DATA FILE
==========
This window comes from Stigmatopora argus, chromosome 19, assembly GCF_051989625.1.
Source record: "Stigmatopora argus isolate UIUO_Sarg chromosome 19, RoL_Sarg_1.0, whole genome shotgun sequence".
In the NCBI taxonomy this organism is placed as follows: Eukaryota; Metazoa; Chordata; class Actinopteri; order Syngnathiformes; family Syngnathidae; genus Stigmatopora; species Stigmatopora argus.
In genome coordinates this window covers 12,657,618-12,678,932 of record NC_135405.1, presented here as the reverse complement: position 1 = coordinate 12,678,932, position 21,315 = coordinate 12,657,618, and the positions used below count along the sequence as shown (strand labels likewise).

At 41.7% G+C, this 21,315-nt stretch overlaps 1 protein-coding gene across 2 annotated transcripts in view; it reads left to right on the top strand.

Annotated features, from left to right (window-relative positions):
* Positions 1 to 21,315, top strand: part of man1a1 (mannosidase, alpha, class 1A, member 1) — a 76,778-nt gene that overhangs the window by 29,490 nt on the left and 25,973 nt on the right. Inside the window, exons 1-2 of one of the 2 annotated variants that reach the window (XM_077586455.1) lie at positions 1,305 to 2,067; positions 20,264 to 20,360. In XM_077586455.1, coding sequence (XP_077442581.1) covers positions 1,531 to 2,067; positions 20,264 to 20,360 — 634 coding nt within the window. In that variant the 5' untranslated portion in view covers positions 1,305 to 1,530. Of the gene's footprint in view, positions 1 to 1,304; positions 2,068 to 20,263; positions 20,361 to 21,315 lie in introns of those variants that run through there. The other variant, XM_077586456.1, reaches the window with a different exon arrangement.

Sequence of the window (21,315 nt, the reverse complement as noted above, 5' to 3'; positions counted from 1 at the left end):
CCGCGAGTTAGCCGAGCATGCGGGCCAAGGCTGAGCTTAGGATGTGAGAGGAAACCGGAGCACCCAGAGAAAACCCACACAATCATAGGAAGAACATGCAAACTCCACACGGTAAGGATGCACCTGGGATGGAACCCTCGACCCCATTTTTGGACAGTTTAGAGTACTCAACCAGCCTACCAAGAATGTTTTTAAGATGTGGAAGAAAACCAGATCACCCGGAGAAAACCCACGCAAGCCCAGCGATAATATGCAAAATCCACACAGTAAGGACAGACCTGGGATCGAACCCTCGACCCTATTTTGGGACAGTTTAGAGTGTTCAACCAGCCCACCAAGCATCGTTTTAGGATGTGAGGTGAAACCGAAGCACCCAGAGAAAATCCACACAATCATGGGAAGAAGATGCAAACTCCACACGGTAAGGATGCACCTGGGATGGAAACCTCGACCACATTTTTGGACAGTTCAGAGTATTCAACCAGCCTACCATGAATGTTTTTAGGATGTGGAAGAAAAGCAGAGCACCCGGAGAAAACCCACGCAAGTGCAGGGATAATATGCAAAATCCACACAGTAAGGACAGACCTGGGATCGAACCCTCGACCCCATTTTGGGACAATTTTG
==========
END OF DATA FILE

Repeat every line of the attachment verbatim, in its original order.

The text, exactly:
This window comes from Stigmatopora argus, chromosome 19, assembly GCF_051989625.1.
Source record: "Stigmatopora argus isolate UIUO_Sarg chromosome 19, RoL_Sarg_1.0, whole genome shotgun sequence".
In the NCBI taxonomy this organism is placed as follows: Eukaryota; Metazoa; Chordata; class Actinopteri; order Syngnathiformes; family Syngnathidae; genus Stigmatopora; species Stigmatopora argus.
In genome coordinates this window covers 12,657,618-12,678,932 of record NC_135405.1, presented here as the reverse complement: position 1 = coordinate 12,678,932, position 21,315 = coordinate 12,657,618, and the positions used below count along the sequence as shown (strand labels likewise).

At 41.7% G+C, this 21,315-nt stretch overlaps 1 protein-coding gene across 2 annotated transcripts in view; it reads left to right on the top strand.

Annotated features, from left to right (window-relative positions):
* Positions 1 to 21,315, top strand: part of man1a1 (mannosidase, alpha, class 1A, member 1) — a 76,778-nt gene that overhangs the window by 29,490 nt on the left and 25,973 nt on the right. Inside the window, exons 1-2 of one of the 2 annotated variants that reach the window (XM_077586455.1) lie at positions 1,305 to 2,067; positions 20,264 to 20,360. In XM_077586455.1, coding sequence (XP_077442581.1) covers positions 1,531 to 2,067; positions 20,264 to 20,360 — 634 coding nt within the window. In that variant the 5' untranslated portion in view covers positions 1,305 to 1,530. Of the gene's footprint in view, positions 1 to 1,304; positions 2,068 to 20,263; positions 20,361 to 21,315 lie in introns of those variants that run through there. The other variant, XM_077586456.1, reaches the window with a different exon arrangement.

Sequence of the window (21,315 nt, the reverse complement as noted above, 5' to 3'; positions counted from 1 at the left end):
CCGCGAGTTAGCCGAGCATGCGGGCCAAGGCTGAGCTTAGGATGTGAGAGGAAACCGGAGCACCCAGAGAAAACCCACACAATCATAGGAAGAACATGCAAACTCCACACGGTAAGGATGCACCTGGGATGGAACCCTCGACCCCATTTTTGGACAGTTTAGAGTACTCAACCAGCCTACCAAGAATGTTTTTAAGATGTGGAAGAAAACCAGATCACCCGGAGAAAACCCACGCAAGCCCAGCGATAATATGCAAAATCCACACAGTAAGGACAGACCTGGGATCGAACCCTCGACCCTATTTTGGGACAGTTTAGAGTGTTCAACCAGCCCACCAAGCATCGTTTTAGGATGTGAGGTGAAACCGAAGCACCCAGAGAAAATCCACACAATCATGGGAAGAAGATGCAAACTCCACACGGTAAGGATGCACCTGGGATGGAAACCTCGACCACATTTTTGGACAGTTCAGAGTATTCAACCAGCCTACCATGAATGTTTTTAGGATGTGGAAGAAAAGCAGAGCACCCGGAGAAAACCCACGCAAGTGCAGGGATAATATGCAAAATCCACACAGTAAGGACAGACCTGGGATCGAACCCTCGACCCCATTTTGGGACAATTTTG